Scott Schuleit
Smyrna, Georgia
October 11, 2008


"The sky was split apart like a scroll when it is rolled up,
and every mountain and island were moved out of their places.
Then the kings of the earth and the great men and the commanders
and the rich and the strong and every slave and free man
hid themselves in the caves and among the rocks of the mountains;
and they said to the mountains and to the rocks,
"Fall on us and hide us from the presence of Him
who sits on the throne, and from the wrath of the Lamb;
for the great day of their wrath has come,
and who is able to stand?"

—Revelation 6:14-17

Unaware that he's teetering on the brink of a bottomless abyss he moves through life in a careless, cavalier manner, rarely thinking about the afterlife, and when he does, coming to foolish conclusions driven by his secret desire to suppress certain incisive realities and foster innumerable self-seeking desires. While immersed within the trials and pleasures of the realm of the physical—the region of the intensely temporal—thoughts concerning death and eternity seemed to him like mere morbid speculations, a mindless descent into the frivolous in light of the various duties and activities begging for his attention each day.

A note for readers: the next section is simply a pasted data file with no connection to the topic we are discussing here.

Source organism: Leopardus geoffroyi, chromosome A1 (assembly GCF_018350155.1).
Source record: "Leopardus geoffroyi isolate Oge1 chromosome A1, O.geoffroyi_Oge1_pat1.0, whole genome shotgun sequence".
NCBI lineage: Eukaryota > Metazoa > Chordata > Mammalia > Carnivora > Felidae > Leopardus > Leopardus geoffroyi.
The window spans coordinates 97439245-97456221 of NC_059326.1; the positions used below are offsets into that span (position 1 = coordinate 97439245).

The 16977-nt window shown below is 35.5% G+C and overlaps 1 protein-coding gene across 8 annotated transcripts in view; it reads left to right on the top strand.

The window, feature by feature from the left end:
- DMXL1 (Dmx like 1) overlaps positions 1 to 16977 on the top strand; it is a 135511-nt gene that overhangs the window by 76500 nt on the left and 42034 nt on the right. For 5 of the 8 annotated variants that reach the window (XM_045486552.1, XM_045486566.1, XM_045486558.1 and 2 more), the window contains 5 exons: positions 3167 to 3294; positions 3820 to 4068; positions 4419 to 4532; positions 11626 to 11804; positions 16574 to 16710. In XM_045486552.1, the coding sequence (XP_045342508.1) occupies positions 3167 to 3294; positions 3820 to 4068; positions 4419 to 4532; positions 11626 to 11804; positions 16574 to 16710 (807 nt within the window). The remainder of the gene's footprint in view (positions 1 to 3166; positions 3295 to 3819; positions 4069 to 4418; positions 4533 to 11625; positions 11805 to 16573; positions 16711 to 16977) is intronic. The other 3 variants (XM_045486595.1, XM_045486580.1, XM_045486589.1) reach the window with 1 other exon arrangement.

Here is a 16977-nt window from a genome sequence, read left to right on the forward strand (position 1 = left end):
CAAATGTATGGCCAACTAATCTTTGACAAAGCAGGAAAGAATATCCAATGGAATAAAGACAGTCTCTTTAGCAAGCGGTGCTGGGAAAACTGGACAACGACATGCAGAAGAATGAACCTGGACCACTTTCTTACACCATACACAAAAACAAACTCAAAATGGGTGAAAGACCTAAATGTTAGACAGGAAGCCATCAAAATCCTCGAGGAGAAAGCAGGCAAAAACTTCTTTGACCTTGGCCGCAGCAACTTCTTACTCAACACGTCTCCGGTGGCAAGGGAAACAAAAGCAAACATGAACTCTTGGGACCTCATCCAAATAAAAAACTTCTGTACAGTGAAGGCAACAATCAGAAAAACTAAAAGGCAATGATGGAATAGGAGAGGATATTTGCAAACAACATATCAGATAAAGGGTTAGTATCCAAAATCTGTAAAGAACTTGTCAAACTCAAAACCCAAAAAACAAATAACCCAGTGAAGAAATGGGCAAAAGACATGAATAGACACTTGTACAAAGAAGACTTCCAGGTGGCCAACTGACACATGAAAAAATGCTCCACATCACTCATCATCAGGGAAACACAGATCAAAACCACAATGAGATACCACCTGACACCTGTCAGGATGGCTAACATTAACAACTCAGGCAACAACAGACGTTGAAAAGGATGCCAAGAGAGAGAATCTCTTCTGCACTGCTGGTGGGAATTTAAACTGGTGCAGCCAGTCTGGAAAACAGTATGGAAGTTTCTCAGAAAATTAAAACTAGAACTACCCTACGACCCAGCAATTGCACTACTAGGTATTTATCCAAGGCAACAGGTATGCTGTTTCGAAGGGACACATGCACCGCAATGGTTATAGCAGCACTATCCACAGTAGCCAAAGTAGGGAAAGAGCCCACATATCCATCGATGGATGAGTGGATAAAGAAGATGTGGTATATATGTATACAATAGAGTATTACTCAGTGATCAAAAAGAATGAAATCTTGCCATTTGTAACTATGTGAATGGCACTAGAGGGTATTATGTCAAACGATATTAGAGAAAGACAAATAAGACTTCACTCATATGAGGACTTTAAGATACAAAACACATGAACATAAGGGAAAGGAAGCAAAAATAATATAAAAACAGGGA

During one of those rare times in his life when he had allowed questions concerning the afterlife to arise in his mind, he had concluded—based on his own reasoning—that there was one of two possibilities: that death would simply bring about a cessation of consciousness, or that there really was a god, and this god—whoever he was—would of course consider him a worthy addition to paradise. After all, he decided, haven't I always done my best? I've done many good things for others, and these deeds certainly outweigh the bad things I've done…. He began to compare himself to others, and a little surge of pleasure, of delicious pride concerning his moral goodness flushed through him as he did. Yes, there was little doubt in his mind that if just such a situation would actually occur, he would make it in, he would be immediately ushered into the bliss of heaven unlike his old, decrepit next-door neighbor, who seemed to take delight in being offensive and casting aspersions upon his obvious goodwill.